Nanjing is a city with a long history and deep
culture. It has been the capital of a number of regional and national
dynasties throughout China's long history. Nanjing was a major cultural
center in China when Shanghai was still an unimportant fishing village.
A remarkable "living" museum in the city
is the Brocade Museum. I call it "living," because it still
produces brocade using the old-fashioned looms as they were used 700 years
ago. It is probably the least-known of what I would call major tourist
sites in the city. I first learned of it through a Canadian teacher at my
school, in 1998 and visited it out of curiosity. It is located immediately
behind the frequented memorial to the victims of the Rape of Nanking, but
until recently, there was no easy way to get from one to the other. The rear
wall of the larger museum's parking lot contained a door, but it was kept
locked most of the time. Apparently, there was little effort on the part
of the tour guide industry to include the smaller brocade museum. When I
first visited, it was dusty and very low-key. I have taken a number of
people there, but hadn't visited in several months. On a recent trip, I
was glad to see that the place has been totally renovated and is now very
actively seeking tourists and is making its wares available throughout the
city in places that sell Chinese arts and crafts.
The brocade produced here is called Yun (cloud)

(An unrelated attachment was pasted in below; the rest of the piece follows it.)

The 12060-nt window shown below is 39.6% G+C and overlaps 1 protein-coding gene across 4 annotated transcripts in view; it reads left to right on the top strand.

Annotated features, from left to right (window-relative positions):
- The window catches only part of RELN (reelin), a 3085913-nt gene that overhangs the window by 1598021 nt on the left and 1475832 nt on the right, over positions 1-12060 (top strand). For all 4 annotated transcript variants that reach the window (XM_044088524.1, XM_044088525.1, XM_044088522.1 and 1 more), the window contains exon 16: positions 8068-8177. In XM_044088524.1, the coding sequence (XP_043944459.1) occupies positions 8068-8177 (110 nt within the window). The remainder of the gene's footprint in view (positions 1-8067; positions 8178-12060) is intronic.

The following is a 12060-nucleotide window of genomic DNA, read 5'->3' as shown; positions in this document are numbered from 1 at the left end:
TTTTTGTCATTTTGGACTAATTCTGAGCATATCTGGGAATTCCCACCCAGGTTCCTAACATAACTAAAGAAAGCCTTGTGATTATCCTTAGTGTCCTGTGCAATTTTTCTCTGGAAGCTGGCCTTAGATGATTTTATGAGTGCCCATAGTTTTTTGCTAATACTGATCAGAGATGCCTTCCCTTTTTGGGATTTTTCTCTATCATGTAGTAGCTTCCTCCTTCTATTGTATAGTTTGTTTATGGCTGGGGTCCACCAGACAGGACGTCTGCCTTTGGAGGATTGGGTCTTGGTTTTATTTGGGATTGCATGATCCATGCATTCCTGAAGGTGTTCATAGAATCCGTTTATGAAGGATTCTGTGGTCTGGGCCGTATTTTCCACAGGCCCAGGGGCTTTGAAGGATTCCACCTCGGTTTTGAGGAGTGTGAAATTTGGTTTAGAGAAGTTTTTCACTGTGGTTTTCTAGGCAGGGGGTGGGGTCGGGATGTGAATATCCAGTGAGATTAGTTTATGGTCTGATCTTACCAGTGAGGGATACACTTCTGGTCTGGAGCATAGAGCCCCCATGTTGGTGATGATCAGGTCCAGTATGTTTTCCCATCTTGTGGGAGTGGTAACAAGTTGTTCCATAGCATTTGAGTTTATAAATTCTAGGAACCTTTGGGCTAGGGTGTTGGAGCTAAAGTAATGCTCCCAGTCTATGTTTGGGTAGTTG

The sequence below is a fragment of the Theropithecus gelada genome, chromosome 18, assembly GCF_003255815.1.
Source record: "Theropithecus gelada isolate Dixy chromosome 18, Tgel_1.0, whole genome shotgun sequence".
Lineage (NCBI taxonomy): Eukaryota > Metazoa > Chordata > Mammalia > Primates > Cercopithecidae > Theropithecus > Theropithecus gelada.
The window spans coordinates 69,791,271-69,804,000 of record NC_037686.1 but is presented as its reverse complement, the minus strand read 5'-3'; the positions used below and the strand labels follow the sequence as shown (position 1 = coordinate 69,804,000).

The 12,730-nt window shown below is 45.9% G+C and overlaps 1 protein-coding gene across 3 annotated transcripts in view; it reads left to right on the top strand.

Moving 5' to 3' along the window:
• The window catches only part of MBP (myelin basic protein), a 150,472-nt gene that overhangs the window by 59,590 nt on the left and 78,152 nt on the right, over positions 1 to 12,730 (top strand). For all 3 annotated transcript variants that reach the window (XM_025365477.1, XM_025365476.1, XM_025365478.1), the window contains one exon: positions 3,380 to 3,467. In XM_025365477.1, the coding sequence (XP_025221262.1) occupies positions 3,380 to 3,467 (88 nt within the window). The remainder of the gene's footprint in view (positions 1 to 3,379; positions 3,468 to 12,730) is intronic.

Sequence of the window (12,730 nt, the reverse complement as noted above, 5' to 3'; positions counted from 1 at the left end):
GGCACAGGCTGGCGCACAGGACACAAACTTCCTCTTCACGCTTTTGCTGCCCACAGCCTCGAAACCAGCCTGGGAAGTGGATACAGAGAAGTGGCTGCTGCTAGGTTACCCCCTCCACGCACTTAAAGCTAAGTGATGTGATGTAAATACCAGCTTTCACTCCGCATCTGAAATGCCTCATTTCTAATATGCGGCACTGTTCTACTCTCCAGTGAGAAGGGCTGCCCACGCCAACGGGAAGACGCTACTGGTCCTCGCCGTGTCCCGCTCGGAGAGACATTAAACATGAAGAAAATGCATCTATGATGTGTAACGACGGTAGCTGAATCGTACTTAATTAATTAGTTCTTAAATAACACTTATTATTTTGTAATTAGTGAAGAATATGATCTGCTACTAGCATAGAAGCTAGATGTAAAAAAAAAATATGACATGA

Brocade. It was created in the Yuan Dynasty, around 1300 AD and flourished
in the Ming and Qing Dynasties. Remember, the Ming Dynasty was founded
with Nanjing as its capital in 1368 and wasn't moved to Beijing until 1421
when the Imperial Palace was completed. In those earlier years, the
brocade produced was used almost exclusively for royal costumes and
Today, it is still hand-woven on the huge wooden
looms, requiring the cooperation of two weavers. The jacqard weaver works
at the top of the loom determining the figured pattern, while the weaver
on the ground operates the shuttle carrying the proper color of thread.
The ground-level operator also uses his feet, a little like an organ
player, lifting the vertical frames you see here. Only two or three inches
of brocade can be woven in a day. No wonder it was so valued by the
emperors and is so expensive today.
The museum includes displays of finished pieces that
they say were produced at least as long ago as the Qing dynasty
On the third floor of the museum there are different
displays of looms and weaving methods of minority peoples in China. These
are practical processes used by local people to produce cloth for daily
The museum has always had a store, but today it has
become much larger and displays a wide variety of goods. Some are not so
expensive and are machine-made, but you can buy art objects made on the
old looms, for a price.
I am very glad that this museum is now more
accessible (the rear gate of the neighboring museum is now open all the
time, making access quite simple), and well decorated, making it more
attractive to visit. I hope large numbers of both Chinese and foreign
tourists will visit there to marvel at the skill of Chinese weaving and to
understand more of the rich culture.